Bomb-Proofers from Kim Beattie’s ‘And You!’

img031Given my previous post about Canon Frederick George Scott, & The Great Was As I Saw It, I thought today an ideal time to post one of my favourite of Kim Beattie’s poems from And You!

It’s called Bomb-Proofers, with the subtitle The Chaplain’s Man.  It’s a touch on the longer side, but it’s good fun in a trench-doggerel, Kiplingesque sort of way.

Actually, that’s probably selling the poem short.  Kim Beattie spent the war as a “comp’ny-buck” and this poem is as fine a tribute from the ranks to the heroism and universal regard of Canon Scott as I’ve yet come across.

It’s also interesting for its extensive use of soldier’s jargon: buckshee, napoo, pukkha, etc, which I love.  I once had a Victoria Cross winner call me a pukkha lad, which is one of the high points of my life.

Bomb-Proofers

The Chaplain’s Man

23051LRA NOTION came to us one day,
‘Twas in a Warloy ‘staminay,
While we two mounred above our beer
For all the mates who’d vanished clear,
(That Somme, it was one blasted part,
It well nigh broke our ruddy heart)
Says Spinks to me: “The bloody lout !
“He’ll soon be snuffin’ of us us out !
“He’s downed the gutfullest and best–
“Why, even Jim went sudden ‘west’ !”
And there we sat for round on round
And thought of him, cold in the ground,
And knew we’d soon feed rats as well–
A comp’ny-buck’s plain S.O.L.
Says I to Spinks: “That’s bloody true,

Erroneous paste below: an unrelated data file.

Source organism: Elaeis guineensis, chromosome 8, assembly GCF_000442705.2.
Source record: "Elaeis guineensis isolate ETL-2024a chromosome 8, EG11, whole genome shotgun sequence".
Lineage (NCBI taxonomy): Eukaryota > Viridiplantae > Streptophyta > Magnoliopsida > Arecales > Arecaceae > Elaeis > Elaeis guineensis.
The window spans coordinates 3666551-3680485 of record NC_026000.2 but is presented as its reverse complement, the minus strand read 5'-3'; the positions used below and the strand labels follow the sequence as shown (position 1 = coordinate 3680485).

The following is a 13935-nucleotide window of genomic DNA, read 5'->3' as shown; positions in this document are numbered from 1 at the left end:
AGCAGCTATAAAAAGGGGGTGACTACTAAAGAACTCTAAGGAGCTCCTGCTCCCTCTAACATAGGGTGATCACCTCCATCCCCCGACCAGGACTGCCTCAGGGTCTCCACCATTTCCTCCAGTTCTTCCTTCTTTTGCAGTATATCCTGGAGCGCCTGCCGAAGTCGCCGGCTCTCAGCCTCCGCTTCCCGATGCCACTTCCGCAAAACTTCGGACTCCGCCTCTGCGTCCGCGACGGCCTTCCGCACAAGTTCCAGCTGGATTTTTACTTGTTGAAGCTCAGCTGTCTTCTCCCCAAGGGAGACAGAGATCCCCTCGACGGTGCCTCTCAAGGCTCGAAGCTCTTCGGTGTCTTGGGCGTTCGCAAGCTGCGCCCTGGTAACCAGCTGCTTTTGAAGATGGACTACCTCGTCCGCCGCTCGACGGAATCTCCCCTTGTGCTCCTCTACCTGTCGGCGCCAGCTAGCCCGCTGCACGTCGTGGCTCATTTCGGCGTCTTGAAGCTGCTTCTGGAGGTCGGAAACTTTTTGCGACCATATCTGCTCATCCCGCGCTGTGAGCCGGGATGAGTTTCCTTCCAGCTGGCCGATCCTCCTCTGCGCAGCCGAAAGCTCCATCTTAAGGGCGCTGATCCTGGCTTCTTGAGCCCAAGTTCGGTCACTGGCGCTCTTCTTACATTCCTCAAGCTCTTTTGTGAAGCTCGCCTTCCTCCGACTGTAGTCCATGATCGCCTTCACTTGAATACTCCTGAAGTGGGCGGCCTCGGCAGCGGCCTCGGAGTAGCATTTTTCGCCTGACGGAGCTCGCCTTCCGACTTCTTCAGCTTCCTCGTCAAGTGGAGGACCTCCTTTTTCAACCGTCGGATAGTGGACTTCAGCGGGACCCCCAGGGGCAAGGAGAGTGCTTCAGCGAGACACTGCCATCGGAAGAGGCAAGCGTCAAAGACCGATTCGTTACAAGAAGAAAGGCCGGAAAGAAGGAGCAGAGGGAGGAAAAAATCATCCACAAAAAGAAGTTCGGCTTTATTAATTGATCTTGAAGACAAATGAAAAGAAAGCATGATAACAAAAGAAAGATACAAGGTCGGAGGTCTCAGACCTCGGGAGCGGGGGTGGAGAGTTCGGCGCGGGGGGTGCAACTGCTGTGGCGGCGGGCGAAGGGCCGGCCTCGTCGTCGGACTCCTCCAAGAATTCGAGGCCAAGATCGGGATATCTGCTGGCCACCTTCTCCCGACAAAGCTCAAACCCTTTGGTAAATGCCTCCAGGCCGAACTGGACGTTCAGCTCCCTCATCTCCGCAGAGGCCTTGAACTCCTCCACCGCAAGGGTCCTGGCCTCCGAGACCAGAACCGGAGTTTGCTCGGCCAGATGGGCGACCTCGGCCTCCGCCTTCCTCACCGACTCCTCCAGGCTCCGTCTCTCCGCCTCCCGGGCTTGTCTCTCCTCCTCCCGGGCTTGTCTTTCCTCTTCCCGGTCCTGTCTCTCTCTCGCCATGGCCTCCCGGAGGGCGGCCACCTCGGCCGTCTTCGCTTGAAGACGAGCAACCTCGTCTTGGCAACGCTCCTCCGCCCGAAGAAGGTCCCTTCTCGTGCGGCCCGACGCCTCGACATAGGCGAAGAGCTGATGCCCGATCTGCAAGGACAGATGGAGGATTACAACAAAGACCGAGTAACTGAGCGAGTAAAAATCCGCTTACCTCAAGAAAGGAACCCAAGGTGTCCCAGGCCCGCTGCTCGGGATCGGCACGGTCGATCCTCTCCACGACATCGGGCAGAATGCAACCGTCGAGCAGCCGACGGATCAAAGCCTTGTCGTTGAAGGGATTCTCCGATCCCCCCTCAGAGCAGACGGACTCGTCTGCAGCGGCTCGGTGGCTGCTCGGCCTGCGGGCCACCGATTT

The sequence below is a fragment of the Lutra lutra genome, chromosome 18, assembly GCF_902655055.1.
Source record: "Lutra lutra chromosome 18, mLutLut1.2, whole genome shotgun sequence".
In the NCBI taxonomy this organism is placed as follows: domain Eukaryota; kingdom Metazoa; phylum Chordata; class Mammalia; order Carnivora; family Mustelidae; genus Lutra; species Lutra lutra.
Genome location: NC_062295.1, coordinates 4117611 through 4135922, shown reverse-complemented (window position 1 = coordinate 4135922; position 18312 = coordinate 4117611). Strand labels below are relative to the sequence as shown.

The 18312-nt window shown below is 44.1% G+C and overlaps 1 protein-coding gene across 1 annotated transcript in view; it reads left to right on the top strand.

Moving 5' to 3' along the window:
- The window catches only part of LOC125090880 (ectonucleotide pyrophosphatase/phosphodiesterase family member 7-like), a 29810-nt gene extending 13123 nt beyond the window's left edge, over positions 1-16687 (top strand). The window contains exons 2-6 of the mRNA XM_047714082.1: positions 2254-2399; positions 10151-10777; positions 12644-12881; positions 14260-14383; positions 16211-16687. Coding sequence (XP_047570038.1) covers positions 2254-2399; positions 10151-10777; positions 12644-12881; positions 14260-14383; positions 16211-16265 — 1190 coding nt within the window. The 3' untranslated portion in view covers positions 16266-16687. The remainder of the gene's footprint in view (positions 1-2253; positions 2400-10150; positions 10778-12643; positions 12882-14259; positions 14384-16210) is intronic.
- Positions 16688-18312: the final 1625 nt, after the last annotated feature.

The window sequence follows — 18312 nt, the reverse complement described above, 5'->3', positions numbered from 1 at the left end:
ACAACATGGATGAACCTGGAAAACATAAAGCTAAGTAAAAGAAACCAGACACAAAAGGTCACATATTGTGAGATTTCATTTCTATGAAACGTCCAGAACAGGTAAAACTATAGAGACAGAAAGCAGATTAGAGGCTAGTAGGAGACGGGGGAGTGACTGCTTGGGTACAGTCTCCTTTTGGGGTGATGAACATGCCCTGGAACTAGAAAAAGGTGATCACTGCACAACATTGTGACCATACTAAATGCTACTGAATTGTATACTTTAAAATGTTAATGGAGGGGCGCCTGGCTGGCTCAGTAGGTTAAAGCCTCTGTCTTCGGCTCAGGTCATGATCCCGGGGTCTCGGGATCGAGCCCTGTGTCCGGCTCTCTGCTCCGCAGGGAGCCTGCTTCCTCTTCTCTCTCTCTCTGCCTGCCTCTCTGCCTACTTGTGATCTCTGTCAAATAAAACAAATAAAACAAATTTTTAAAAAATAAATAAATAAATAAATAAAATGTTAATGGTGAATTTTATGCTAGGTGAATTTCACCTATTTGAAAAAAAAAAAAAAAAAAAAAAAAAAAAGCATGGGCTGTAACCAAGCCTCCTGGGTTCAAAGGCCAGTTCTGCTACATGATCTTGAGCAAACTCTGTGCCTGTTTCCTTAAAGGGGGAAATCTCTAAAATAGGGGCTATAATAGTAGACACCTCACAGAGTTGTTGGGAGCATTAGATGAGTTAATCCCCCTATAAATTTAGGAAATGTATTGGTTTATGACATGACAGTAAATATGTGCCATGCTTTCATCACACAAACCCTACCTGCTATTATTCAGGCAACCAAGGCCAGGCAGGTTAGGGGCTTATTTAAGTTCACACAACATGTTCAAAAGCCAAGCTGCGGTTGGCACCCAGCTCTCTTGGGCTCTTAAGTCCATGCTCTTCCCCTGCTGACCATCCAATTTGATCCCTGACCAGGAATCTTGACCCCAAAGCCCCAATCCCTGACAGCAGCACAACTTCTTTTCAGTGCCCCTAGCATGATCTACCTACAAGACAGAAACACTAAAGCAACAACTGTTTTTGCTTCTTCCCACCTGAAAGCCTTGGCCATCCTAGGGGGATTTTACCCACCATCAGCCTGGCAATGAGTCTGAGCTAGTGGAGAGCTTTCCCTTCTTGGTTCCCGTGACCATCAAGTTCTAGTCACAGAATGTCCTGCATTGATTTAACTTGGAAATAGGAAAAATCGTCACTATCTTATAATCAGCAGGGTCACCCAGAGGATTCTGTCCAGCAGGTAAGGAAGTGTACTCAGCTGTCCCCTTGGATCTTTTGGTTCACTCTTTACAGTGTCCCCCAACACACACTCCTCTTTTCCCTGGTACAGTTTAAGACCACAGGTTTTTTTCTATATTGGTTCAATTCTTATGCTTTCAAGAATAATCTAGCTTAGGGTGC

“There’s only us what’s not napoo!
“This war is growin’ too excitin’ ,
“It’s jake with me to cut the fightin’ :
“Me bloomin’ guts is gone, I tell ye
“These days I’m quakin’ in me belly !”

Says Spinks just then:   “Here, half a mo’ ;
“Your guts was never much, you know.”
Now Spinks, he was a friend of mine
And so I didn’t start no shine ;
I only cursed and give a grin
And said I’d bust his dial in.

So to the Ord’ly Room we went
And called on Colonel “Charlie” Bent,
To get ourselves some cushy times
And buckshee francs in peaceful climes.
We thought we’d chose the Salvage Corps
Or help some “Y-guy” tend a store.
The sergeant said: “Sir, these two guys
“Are windy to the bleeding eyes!”
At that the old man gives a laugh
And then he told us off, not half;
He said we was a damned disgrace
And called us cowards to our face.
But yet he smiled and seemed less stern
And said: “You’ve done a goodly turn.”
As we slunk out to blind him blue,
To grouse about and say “And you !”

11 x 14 signO’ course it some surprised us twain
When ordered to H.Q. again,
And there a shined-up swanky slob
Said we two blokes had got a job.
Go’-Blimey!  But I gives a yell
When told to go to La Boysell
To find a padre, name of Scott–
His other batman, he got shot.
(‘Twas self-inflicted, you surmise,
As batmen ain’t where hot lead flies.)

I stopped at Albert on the ways,
I guess I stayed about three days,
At least until a “Sixteenth” friend,
Had blowed what francs he had to spend–
(To leave that bloke it were a shame,
He run a Crown and Anchor game) .

I found my padre’s deep dugout
Where old front-lines was all about;23022LR
He gave me of his kit to clean
And never asked where I had been,
But hoped a right good time me had,
To prove he was a pukkha lad.
I felt as striker I’d do fine
But wondered why so near the line?
And likewise, why his trews, all mud,
Had funny spots what looked like blood.
I wasn’t long in finding out.
Next day the guns went on the shout,
And my safe-feelin’ got a crimp
And crumpled like a punctured blimp
When “Hush-hush” blokes, all mystery,
Just stopped to gab and pity me ;
They shook their heads and said: “Poor lad,
“You must have wisht to pop off bad.”